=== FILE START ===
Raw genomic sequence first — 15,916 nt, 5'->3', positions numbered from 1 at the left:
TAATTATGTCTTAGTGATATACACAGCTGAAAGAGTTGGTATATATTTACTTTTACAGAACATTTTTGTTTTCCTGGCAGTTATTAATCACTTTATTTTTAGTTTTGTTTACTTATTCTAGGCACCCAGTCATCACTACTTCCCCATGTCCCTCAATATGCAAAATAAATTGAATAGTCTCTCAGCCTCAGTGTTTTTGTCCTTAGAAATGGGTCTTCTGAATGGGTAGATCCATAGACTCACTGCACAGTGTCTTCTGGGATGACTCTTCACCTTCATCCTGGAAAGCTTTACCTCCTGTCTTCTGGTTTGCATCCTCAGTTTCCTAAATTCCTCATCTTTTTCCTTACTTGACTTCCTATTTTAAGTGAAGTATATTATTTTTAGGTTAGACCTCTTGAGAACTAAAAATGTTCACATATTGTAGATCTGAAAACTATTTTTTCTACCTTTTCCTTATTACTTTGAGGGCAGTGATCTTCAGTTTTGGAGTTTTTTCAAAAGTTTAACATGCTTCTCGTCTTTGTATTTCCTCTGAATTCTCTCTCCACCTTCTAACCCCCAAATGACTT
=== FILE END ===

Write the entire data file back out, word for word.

Raw genomic sequence first — 15,916 nt, 5'->3', positions numbered from 1 at the left:
TAATTATGTCTTAGTGATATACACAGCTGAAAGAGTTGGTATATATTTACTTTTACAGAACATTTTTGTTTTCCTGGCAGTTATTAATCACTTTATTTTTAGTTTTGTTTACTTATTCTAGGCACCCAGTCATCACTACTTCCCCATGTCCCTCAATATGCAAAATAAATTGAATAGTCTCTCAGCCTCAGTGTTTTTGTCCTTAGAAATGGGTCTTCTGAATGGGTAGATCCATAGACTCACTGCACAGTGTCTTCTGGGATGACTCTTCACCTTCATCCTGGAAAGCTTTACCTCCTGTCTTCTGGTTTGCATCCTCAGTTTCCTAAATTCCTCATCTTTTTCCTTACTTGACTTCCTATTTTAAGTGAAGTATATTATTTTTAGGTTAGACCTCTTGAGAACTAAAAATGTTCACATATTGTAGATCTGAAAACTATTTTTTCTACCTTTTCCTTATTACTTTGAGGGCAGTGATCTTCAGTTTTGGAGTTTTTTCAAAAGTTTAACATGCTTCTCGTCTTTGTATTTCCTCTGAATTCTCTCTCCACCTTCTAACCCCCAAATGACTT